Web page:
Is there anyone who can keep in focus both sides of the debate about armaments, who can see fully what is meant by both armers and disarmers? To the armers, who occupy most of the positions of power, British arms, and Western arms generally, appear as the natural and only possible response to a pressing danger. They look like a roof over our heads. To the disarmers, they appear as the main source of that danger. They look like a pile of explosives in the loft just over that rickety, explosive old stove, our foreign policy. Neither side is much surprised at this discrepancy, since each has a tribal category ready for its opponents. Armers know that disarmers are well-meaning, ignorant amateurs and probably women. Disarmers know that armers are narrow-minded, ignorant bureaucrats obsessed with out-of-date fantasies of military glory. It is terribly hard for them to communicate at all.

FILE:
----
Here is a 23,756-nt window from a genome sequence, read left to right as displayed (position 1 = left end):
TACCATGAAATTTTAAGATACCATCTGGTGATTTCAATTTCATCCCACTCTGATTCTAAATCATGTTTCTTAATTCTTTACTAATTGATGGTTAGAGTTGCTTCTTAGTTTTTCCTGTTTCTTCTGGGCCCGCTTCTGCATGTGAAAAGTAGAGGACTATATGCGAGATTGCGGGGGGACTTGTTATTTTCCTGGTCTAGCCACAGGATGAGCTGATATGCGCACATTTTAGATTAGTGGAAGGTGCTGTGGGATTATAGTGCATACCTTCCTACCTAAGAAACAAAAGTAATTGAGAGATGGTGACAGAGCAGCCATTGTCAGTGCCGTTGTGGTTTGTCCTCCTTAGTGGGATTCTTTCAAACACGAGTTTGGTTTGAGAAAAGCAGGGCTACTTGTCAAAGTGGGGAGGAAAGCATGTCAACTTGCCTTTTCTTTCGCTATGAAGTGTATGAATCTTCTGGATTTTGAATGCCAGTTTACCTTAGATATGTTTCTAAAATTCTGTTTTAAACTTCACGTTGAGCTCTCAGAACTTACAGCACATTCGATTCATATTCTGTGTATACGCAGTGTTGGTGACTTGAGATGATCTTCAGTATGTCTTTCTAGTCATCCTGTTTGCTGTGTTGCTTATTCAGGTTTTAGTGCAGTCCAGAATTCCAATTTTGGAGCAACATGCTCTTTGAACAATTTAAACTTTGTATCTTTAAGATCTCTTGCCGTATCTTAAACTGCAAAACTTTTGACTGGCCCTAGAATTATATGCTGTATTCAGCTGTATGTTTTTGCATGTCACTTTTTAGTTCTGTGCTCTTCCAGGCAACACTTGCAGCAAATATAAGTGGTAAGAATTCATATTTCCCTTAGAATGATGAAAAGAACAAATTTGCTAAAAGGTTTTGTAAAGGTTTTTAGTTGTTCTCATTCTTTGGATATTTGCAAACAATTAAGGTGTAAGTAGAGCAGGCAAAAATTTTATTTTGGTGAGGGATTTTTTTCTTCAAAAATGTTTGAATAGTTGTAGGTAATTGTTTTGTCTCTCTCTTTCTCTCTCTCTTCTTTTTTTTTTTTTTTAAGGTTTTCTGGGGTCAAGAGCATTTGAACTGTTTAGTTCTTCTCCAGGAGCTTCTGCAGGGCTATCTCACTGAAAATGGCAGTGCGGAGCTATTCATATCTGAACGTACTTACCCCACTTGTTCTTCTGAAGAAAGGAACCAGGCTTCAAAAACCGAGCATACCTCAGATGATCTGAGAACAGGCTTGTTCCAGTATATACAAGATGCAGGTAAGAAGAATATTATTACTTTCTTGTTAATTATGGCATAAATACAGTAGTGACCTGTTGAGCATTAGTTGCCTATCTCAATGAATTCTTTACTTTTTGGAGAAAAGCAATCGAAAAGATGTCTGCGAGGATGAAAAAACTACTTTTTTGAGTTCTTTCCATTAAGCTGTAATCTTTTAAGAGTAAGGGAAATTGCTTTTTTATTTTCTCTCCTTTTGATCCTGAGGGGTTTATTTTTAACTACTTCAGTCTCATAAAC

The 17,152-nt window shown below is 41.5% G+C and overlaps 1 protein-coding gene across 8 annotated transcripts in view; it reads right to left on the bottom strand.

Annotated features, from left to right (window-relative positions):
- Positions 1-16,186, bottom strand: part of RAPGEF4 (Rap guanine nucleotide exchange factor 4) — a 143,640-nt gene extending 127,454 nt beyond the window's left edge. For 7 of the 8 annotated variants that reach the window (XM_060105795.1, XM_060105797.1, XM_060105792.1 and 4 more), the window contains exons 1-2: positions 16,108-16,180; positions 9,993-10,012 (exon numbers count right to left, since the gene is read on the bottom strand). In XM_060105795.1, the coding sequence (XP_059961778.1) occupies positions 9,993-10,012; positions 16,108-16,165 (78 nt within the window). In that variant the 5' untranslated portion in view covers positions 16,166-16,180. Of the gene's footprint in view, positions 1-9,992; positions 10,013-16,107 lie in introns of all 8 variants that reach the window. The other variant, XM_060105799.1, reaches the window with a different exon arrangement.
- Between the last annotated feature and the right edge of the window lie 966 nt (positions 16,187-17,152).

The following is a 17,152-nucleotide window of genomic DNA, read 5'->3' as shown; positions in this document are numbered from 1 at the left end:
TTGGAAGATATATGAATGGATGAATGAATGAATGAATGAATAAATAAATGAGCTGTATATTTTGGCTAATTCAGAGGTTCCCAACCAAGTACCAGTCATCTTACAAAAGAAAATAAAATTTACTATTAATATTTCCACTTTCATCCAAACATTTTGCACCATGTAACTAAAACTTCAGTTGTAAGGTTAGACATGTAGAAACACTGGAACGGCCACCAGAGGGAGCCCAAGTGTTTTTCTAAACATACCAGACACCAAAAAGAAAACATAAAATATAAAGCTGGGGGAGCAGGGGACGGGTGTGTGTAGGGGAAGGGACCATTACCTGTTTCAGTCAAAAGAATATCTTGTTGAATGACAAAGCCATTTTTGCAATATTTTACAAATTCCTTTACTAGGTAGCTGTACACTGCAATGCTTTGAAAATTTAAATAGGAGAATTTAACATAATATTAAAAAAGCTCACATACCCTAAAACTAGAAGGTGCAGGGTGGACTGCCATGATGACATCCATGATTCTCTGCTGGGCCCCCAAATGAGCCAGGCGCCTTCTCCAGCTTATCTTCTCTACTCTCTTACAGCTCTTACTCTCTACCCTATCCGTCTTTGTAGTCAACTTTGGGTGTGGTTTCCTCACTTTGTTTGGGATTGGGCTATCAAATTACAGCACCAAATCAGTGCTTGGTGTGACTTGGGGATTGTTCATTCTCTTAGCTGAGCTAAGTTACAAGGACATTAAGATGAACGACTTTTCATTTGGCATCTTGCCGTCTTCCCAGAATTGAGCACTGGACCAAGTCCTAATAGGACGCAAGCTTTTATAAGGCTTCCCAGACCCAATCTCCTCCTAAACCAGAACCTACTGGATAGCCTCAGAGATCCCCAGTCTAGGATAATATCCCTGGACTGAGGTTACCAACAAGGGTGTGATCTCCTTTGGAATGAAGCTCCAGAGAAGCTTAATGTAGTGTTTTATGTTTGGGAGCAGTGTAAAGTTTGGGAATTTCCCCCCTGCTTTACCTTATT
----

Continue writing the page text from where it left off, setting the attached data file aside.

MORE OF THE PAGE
To some extent, polarisations like this are common in politics, often indicating a clash of half-truths which can be resolved by time and hard thinking. When a clash is extreme, however, it is hard even to start on this. Strong feelings on both sides makes it unbearable even to think about the opposite position, let alone to consider any compromise. Yet since all change has to take place through a series of compromises, in an age of incessant change everybody needs to try to understand the feelings as well as the official thoughts of their opponents. Freeman Dyson puts this point well, saying that we are sharply divided into those who feel like Warriors and those who feel like Victims. Each set has its own language and speaks mainly to its own members. Dyson, an American physicist and professional weapons expert who works for the Peace Movement, says that he lives in both worlds and wants to make them listen to each other. About half his book argues, from a strictly military and businesslike angle, that nuclear weapons no longer make strategic or tactical sense, are a fearful danger, and need to be got rid of, by careful degrees, as quickly as possible. This part, unavoidably, is written in Warrior, but in that dialect of it which may be called Humane and Intelligent Warrior. The rest is an attempt to study the psychological gap itself, which is surely the crucial issue. Strategic thinking, after all, would presumably take care of itself if tribal and emotional habits did not determine its track before it started.